Three thousand years after a chunk of iron the size of Khufu’s pyramid collides with Europa, Jupiter’s sixth moon, an asteroid borne of the collision crashes into Earth’s Arctic ice shelf carrying extraterrestrial microbial life. The first man to come into contact with the microbes hears voices—and then dies. After determining the meteorite originated from Europa, the Global Exploratory Corporation sends oceanographer and biologist, Kathy Connelly, and her crew to the moon aboard the Surveyo ...
Manage series 95342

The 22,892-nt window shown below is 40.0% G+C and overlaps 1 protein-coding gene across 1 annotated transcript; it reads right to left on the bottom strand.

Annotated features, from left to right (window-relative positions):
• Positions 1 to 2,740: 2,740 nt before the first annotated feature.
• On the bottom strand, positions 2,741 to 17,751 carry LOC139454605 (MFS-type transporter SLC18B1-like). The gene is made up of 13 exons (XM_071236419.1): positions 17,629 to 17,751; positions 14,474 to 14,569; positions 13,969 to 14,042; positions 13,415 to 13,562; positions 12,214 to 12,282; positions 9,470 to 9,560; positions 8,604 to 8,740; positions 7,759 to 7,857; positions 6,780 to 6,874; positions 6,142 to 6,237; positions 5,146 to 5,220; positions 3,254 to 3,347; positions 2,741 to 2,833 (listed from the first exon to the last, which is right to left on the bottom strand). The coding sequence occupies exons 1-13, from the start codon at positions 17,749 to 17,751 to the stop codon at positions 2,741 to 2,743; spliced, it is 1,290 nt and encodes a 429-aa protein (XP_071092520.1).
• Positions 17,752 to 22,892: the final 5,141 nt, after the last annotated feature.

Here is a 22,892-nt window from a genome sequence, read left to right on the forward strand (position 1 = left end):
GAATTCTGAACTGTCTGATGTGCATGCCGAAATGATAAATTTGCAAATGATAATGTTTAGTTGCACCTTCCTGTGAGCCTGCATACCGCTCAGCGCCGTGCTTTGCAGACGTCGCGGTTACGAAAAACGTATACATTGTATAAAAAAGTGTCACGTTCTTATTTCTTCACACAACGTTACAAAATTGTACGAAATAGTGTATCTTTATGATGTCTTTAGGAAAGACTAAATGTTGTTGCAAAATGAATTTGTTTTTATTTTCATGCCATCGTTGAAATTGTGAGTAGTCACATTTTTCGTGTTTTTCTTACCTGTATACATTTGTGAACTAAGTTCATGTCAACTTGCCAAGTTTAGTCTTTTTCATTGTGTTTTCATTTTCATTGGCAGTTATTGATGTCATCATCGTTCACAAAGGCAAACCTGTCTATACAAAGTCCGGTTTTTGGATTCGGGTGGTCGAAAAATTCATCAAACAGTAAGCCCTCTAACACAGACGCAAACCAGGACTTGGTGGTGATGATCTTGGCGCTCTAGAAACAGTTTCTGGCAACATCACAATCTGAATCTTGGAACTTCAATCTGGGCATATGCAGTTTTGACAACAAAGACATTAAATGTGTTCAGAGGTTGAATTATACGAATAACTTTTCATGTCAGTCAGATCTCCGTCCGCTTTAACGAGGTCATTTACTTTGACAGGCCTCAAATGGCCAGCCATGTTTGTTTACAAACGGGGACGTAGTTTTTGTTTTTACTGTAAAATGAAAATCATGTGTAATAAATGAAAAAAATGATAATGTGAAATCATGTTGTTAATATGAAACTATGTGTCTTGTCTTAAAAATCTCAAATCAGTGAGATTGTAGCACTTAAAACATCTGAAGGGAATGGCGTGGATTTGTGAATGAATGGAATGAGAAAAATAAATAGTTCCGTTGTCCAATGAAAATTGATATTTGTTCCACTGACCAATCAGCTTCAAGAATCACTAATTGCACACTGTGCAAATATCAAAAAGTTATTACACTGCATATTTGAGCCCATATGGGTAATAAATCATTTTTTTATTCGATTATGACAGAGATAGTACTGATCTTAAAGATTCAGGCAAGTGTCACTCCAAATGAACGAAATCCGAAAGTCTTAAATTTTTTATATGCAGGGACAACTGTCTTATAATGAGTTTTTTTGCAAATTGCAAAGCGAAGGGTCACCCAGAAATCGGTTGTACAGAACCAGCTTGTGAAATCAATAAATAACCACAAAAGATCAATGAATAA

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A concoction of twelve stories, The Adventures of Sherlock Holmes is the third book in the original Sherlock Holmes series. It shadows the experiences of detective Sherlock Holmes, an enigmatic genius, as he tries to unravel the mystery of each investigation he partakes in. Set in late 19th century London, the novel not only creates a successful mystery plot, but also circulates through real locations including Hyde Park, the river Thames, St George’s Church in Hanover Square, as well as adding fictional places to spice things up. The vibrant reoccurring illustrations of London’s means of transportation are also worth noting. The novel begins in the famous apartment 221B Baker Street, home to Sherlock Holmes who is visited by clients in need of assistance in resolving various issues. Unsurprisingly, Sherlock Holmes works his magic in order to find a logical solution to each mystery. Narrated through the perspective of Dr. Watson, Holmes’s close friend and companion, he serves as a monitor as he accompanies or is given a full account of the sequence of events surrounding investigation details. Watson then documents each adventure and shares it with the readers which in turn act as memoirs of Holmes’s achievements. This type of narration only enhances the sense of mystery surrounding each case because of the occasional missing detail and leaves the reader wondering about the next course of action. Interestingly, Holmes offers logical explanations for each of his solutions, but nevertheless manages to keep the audience on their toes. Family fortune, reputation, social status and moral weakness are just some of the themes Doyle explores in his novel of suspense and mystery. Doyle’s use of 19th century English jargon proves to be a delightful read, whilst still maintaining a lucid style easy to follow and understand. For those embarking on their first ever encounter with the pipe-smoking, violin-playing sleuth, this is just the beginning of an unforgettable journey.